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Debate Over Lung Cancer Test

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If a simple, painless test can find the world's deadliest cancer when it is smaller than a pea — and such a test does indeed exist — shouldn't people who are most at risk have one?

Surprisingly, the federal government, American Cancer Society and a raft of cancer specialists say the answer is "no."

They are waging an uphill battle as frightened current and former smokers rush to get a special kind of X-ray that other physicians are urging for lung cancer detection but that has not yet conclusively been shown to save lives.

A huge federal study is under way to see if it can, and answers may come as soon as next year. In the meantime, it's generating a classic "can't wait for science" stampede.

The clamor rose last week with the deaths of newsman Peter Jennings and "Dallas" star Barbara Bel Geddes, and the news that "Superman" widow Dana Reeve has lung cancer.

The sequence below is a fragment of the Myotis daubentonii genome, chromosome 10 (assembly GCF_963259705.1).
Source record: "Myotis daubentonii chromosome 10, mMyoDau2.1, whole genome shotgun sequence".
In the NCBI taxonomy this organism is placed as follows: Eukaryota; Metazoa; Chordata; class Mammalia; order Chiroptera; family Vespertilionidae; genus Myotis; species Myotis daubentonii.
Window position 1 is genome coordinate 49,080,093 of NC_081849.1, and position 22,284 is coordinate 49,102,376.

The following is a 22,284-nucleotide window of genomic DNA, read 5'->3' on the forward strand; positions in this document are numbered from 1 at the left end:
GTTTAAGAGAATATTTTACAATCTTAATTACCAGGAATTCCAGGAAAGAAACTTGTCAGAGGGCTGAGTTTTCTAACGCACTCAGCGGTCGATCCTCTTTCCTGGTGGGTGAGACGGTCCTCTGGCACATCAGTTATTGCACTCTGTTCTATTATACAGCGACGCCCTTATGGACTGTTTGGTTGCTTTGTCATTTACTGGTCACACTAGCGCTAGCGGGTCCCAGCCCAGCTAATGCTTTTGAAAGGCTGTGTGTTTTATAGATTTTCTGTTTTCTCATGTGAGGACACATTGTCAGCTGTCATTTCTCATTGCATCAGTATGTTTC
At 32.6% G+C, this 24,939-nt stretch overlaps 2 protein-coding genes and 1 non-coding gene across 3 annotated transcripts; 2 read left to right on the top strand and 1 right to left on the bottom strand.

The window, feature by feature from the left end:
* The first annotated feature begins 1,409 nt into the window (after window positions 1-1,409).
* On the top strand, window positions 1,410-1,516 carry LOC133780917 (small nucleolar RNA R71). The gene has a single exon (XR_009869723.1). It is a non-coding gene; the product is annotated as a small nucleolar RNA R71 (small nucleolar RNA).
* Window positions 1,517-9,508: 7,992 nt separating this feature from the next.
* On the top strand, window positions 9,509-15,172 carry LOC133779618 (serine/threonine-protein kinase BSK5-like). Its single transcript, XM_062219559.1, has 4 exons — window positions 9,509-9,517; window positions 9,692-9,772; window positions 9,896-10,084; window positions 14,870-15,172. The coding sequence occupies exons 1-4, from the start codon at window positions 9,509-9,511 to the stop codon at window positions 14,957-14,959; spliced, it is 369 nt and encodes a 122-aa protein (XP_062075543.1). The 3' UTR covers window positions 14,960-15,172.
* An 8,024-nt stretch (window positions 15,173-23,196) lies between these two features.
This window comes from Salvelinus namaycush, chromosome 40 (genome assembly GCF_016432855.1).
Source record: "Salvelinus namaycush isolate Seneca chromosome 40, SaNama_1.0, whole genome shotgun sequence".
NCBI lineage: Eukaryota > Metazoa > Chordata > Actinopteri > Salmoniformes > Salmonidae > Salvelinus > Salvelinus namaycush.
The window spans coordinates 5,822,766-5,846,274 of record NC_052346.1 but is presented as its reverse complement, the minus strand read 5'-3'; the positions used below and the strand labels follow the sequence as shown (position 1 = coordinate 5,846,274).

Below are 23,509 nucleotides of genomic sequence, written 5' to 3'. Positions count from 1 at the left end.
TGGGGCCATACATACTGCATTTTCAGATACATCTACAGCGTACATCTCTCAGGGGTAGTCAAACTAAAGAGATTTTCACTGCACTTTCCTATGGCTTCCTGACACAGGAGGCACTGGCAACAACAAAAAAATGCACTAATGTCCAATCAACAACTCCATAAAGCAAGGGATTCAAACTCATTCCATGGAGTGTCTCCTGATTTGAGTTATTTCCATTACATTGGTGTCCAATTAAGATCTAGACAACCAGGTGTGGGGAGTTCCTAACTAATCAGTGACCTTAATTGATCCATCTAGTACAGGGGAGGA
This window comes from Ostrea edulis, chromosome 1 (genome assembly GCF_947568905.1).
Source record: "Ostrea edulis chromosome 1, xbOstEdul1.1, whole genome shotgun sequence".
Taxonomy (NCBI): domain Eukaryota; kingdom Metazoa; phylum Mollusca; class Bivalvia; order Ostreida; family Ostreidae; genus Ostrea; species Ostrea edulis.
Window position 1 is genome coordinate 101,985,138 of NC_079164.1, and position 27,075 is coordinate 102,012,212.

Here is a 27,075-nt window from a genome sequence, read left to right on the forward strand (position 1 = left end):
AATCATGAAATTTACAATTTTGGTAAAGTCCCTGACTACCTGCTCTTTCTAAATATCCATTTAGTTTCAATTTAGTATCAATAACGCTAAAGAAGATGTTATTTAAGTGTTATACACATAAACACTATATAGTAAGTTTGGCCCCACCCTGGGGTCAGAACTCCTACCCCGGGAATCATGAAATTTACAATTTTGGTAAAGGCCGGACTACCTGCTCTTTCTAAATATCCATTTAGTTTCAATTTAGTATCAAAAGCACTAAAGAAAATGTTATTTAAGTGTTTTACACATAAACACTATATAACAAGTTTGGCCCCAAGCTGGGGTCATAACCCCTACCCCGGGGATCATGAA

Patricia Dowds and her husband, David Byrom, psychologists from Long Island, are among the many former smokers who voted with their wallets and had the $300 test on Friday.

"We do it for our own peace of mind," Dowds explained.

No one disputes that the test, called a spiral or helical CT scan, detects lung abnormalities as small as 5 millimeters — less than a fifth of an inch.

The argument is over whether that's a good thing.

For every cancer these scans detect, many more "false positives" occur — harmless bumps and lumps leading to painful, expensive and unnecessary biopsies and surgeries. Complications can include lung collapse, bleeding and infection.

"The concern that we have is false positive rates," which range from 25 percent to as high as 60 percent, said Tom Glynn, the cancer society's director of science and trends. "What we don't want to do is create even more anxiety" by backing a test that is so imprecise, he said.

Even when cancers are found, experts argue about whether that's a benefit or a risk. No one knows how many of these tumors are so slow-growing that they pose less of a health threat than the surgery, radiation and chemotherapy used to treat them.

However, screening proponents say there's no mystery about how deadly the disease is, and that survival improves the sooner it is detected. About 172,570 Americans will be diagnosed with lung cancer this year and almost as many, 163,510, will die of it.